A food sensitivity reaction occurs when you eat a food and it forms an antigen/antibody reaction. That is, a different part of your immune system binds to the food, the IgG reaction. Those immune complexes can cause intestinal and systemic problems in the body and mind. There are specialty labs that can detect this reaction. In our practice, we use Alletess Labs to identify these reactions.... and one blood draw can uncover up to 184 food sensitivity reactions!
If we continue to eat that food sensitivity, the lining of the gut can become inflamed and damaged. Eventually, it can become permeable, so the undigested material “leaks” into the bloodstream. Not surprisingly, this is called “leaky gut” syndrome or intestinal hyperpermeability.
What is the root cause of food sensitivities? And why are they becoming increasingly common?
There are many medical reasons:
- Eating the same food over and over: the gut loves variety and is healthiest when many different foods are eaten regularly. Simply eating cheese, wheat and eggs all the time increases the risk that you might develop a sensitivity to one of them.
- Antibiotics and other drugs that harm the gut: many medications can harm the gut, the ability to digest, the beneficial bacteria in our intestines. Proton Pump Inhibitors and common anti-inflammatories, such as ibuprofen and naproxen are devastatingly damaging to the gut as well.
- Poor diet: A diet high in processed foods, sugar, chemicals, Genetically modified organisms, too much coffee or alcohol—all these things can over time increase the inflammation of the gut lining and the risk of developing a food sensitivity.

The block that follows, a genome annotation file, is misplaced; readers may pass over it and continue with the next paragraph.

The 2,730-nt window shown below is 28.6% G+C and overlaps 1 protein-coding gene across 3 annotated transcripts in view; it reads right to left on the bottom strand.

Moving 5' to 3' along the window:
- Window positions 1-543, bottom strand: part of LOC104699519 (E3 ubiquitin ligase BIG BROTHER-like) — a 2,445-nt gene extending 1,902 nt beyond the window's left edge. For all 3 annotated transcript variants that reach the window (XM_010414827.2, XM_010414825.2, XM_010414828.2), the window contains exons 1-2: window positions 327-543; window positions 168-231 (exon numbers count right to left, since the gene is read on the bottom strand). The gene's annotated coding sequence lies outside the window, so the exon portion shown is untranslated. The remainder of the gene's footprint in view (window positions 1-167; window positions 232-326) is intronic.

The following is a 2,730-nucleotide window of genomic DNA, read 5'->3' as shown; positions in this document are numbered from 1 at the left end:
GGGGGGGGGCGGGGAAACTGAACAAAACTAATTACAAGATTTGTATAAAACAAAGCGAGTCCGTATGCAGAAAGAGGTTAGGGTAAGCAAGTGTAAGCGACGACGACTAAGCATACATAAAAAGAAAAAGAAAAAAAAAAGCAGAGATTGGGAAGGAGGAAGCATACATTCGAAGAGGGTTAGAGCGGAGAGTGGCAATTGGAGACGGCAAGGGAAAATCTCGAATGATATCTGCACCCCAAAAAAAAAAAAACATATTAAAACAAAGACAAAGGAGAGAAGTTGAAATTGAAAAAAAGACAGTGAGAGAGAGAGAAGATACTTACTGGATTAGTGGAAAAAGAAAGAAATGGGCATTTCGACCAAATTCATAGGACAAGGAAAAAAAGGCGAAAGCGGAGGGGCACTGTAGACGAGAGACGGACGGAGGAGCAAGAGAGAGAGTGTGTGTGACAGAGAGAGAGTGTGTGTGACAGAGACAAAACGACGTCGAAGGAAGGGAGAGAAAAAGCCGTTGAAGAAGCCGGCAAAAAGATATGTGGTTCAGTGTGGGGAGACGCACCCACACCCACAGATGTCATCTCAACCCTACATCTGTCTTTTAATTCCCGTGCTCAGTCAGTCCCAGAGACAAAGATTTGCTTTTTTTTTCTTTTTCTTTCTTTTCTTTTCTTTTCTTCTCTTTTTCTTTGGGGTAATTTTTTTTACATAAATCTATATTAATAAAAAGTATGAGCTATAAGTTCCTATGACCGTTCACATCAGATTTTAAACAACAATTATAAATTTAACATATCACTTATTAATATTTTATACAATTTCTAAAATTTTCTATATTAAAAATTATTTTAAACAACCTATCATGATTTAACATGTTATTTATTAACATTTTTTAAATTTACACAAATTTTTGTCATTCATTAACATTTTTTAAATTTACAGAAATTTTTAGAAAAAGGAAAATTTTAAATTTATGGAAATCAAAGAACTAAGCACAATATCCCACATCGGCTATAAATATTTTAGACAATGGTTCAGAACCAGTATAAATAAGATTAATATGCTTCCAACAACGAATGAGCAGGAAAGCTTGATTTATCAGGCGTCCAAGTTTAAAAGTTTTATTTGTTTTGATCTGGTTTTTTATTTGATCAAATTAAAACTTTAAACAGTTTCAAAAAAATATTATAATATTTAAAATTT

- Lack of protective nutrients: Ingesting foods high in antioxidants and anti-inflammatory chemicals help protect all cells in your body, including your intestinal lining.
- Dysbiosis: When you have low beneficial bacteria or an overgrowth of problematic fungal or bacteria species, this can cause leaky gut and food sensitivities.
- Eating too fast, eating too much: Poor eating habits can stress the gastrointestinal tract.
Which Foods Can Cause Food Sensitivities?
Uncovering food sensitivities is a fantastic reason for seeing a Naturopathic Doctor – we have the tools to help identify if a particular food is making you sick. In addition, medical supervision can ensure your approach to food remains healthy and balanced. Research suggests that food sensitivities can be a trigger for disordered eating in some people. After all, if food is causing you pain, but you’re not sure which foods are to blame, it’s easy to associate your diet with negative experiences.
How Can You Treat Food Sensitivities?
At our office, we identify and address foods sensitivities with this approach:
- Test through a reputable laboratory to uncover food sensitivity reactions
- Remove all positive foods and tidy up your diet in a healthier way
- Take supplements to help heal the gut lining
- Follow up in about a month — oftentimes people only have to avoid all the foods on the list for 1-2 months. Once symptoms/signs of the chief complaint(s) are gone, then foods will be methodically added back in one by one to uncover which one(s) really cause the problem, and must continue to be avoided, and all the others are good to be eaten regularly again.
Sometimes food sensitivities are only the tip of the iceberg and we have to go deeper and look to other causes of your symptoms. You can read more about that here.
Uncovering food sensitivities is a truly a game-changer for many of our patients. If you suspect that something is off, I would love to offer you a complimentary Health Discovery session to see if our approach is right for you.